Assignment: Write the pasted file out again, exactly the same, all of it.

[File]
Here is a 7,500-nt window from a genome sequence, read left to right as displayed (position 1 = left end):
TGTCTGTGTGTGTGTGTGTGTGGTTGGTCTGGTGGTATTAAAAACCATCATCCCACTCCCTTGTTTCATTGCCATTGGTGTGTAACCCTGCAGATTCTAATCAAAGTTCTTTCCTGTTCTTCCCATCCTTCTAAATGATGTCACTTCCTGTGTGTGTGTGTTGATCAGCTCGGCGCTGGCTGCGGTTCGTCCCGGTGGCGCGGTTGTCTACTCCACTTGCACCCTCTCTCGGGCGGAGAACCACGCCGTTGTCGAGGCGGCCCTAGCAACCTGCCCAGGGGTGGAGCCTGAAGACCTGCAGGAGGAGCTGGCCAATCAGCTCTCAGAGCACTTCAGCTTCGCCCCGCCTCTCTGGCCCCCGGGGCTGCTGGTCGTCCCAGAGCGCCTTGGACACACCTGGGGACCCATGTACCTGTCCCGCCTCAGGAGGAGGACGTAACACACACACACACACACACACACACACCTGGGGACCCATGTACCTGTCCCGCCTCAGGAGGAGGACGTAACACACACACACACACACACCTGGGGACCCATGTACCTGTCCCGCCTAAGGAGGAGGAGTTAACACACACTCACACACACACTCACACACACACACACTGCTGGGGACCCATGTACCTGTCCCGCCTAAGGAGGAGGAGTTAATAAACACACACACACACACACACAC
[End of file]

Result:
Here is a 7,500-nt window from a genome sequence, read left to right as displayed (position 1 = left end):
TGTCTGTGTGTGTGTGTGTGTGGTTGGTCTGGTGGTATTAAAAACCATCATCCCACTCCCTTGTTTCATTGCCATTGGTGTGTAACCCTGCAGATTCTAATCAAAGTTCTTTCCTGTTCTTCCCATCCTTCTAAATGATGTCACTTCCTGTGTGTGTGTGTTGATCAGCTCGGCGCTGGCTGCGGTTCGTCCCGGTGGCGCGGTTGTCTACTCCACTTGCACCCTCTCTCGGGCGGAGAACCACGCCGTTGTCGAGGCGGCCCTAGCAACCTGCCCAGGGGTGGAGCCTGAAGACCTGCAGGAGGAGCTGGCCAATCAGCTCTCAGAGCACTTCAGCTTCGCCCCGCCTCTCTGGCCCCCGGGGCTGCTGGTCGTCCCAGAGCGCCTTGGACACACCTGGGGACCCATGTACCTGTCCCGCCTCAGGAGGAGGACGTAACACACACACACACACACACACACACACCTGGGGACCCATGTACCTGTCCCGCCTCAGGAGGAGGACGTAACACACACACACACACACACCTGGGGACCCATGTACCTGTCCCGCCTAAGGAGGAGGAGTTAACACACACTCACACACACACTCACACACACACACACTGCTGGGGACCCATGTACCTGTCCCGCCTAAGGAGGAGGAGTTAATAAACACACACACACACACACACAC